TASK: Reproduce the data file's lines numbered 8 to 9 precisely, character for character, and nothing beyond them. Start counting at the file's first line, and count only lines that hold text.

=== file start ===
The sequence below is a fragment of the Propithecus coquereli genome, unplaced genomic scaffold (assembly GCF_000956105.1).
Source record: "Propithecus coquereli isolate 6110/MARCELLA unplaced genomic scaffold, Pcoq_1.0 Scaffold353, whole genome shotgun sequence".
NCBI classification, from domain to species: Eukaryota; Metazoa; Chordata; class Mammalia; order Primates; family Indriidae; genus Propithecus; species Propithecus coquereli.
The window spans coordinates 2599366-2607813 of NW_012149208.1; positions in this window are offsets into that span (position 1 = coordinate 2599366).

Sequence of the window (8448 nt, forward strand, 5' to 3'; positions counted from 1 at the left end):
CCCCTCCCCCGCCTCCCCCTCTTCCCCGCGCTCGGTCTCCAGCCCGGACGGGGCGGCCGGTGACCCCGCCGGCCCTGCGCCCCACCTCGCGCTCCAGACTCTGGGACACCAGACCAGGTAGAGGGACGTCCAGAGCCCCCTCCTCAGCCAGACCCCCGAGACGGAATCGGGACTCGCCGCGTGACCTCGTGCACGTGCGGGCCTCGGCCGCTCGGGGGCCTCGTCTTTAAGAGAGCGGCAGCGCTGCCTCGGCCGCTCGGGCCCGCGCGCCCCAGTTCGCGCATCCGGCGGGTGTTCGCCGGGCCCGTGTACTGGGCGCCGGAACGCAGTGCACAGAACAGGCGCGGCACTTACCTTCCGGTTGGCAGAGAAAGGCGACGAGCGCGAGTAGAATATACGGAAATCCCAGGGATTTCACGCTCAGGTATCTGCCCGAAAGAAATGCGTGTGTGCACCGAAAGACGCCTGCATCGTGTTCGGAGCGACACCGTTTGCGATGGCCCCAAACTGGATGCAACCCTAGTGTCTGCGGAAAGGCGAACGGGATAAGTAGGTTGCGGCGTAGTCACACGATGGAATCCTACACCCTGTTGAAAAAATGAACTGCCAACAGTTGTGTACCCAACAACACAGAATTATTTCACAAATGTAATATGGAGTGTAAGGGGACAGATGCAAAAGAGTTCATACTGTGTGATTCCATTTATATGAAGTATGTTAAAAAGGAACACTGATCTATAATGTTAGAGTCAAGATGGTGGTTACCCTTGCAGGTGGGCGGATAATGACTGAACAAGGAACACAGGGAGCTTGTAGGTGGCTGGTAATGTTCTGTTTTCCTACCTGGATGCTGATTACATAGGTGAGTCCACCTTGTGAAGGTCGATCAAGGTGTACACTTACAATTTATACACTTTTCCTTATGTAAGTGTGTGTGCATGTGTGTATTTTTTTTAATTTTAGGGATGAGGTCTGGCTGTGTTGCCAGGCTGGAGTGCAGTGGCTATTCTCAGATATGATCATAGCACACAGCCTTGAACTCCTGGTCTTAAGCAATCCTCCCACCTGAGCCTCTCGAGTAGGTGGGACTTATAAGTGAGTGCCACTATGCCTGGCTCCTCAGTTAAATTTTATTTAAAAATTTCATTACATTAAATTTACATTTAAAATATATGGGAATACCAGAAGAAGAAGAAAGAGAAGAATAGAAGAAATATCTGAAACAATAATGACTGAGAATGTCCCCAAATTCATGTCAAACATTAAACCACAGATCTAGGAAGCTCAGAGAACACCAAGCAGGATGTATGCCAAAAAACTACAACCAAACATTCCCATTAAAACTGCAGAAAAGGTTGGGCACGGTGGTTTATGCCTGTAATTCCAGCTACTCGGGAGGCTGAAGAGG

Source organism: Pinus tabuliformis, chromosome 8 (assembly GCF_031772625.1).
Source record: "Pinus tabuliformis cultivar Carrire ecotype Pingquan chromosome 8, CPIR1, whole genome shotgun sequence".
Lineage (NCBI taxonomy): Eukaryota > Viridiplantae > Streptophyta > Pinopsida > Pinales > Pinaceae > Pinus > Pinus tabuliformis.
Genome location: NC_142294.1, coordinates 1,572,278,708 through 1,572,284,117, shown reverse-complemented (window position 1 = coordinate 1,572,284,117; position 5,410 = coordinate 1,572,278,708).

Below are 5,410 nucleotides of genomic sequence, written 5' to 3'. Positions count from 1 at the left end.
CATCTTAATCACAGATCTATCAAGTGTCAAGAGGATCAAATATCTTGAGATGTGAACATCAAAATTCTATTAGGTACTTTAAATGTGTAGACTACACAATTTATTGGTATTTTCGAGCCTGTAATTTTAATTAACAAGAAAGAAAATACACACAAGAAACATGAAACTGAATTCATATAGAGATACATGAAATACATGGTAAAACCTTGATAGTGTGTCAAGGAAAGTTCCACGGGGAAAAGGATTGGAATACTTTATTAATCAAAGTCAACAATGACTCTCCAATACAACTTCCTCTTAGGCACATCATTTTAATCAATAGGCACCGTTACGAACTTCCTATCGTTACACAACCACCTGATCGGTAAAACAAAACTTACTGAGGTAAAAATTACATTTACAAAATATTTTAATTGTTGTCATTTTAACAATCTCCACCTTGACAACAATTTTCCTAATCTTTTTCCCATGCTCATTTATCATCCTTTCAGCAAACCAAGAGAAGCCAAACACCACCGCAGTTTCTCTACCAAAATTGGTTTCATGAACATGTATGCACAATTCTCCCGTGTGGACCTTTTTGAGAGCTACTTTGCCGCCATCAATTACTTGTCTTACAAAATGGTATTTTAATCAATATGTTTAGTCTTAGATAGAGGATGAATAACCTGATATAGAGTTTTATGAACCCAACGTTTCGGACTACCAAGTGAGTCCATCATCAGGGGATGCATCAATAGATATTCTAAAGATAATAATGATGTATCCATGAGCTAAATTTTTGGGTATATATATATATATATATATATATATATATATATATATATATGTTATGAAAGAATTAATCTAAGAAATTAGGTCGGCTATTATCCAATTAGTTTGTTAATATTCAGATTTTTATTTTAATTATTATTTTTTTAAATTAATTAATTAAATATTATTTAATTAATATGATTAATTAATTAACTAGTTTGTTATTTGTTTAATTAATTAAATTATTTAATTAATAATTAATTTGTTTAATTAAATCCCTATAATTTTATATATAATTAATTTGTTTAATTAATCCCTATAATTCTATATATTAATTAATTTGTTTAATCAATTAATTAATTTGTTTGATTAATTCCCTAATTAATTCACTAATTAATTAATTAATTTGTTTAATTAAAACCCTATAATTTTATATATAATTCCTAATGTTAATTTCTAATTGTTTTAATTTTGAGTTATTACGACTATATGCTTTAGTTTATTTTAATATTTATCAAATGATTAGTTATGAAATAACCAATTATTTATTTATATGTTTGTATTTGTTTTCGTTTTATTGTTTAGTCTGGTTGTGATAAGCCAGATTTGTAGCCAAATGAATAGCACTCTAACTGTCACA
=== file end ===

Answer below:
Source record: "Pinus tabuliformis cultivar Carrire ecotype Pingquan chromosome 8, CPIR1, whole genome shotgun sequence".
Lineage (NCBI taxonomy): Eukaryota > Viridiplantae > Streptophyta > Pinopsida > Pinales > Pinaceae > Pinus > Pinus tabuliformis.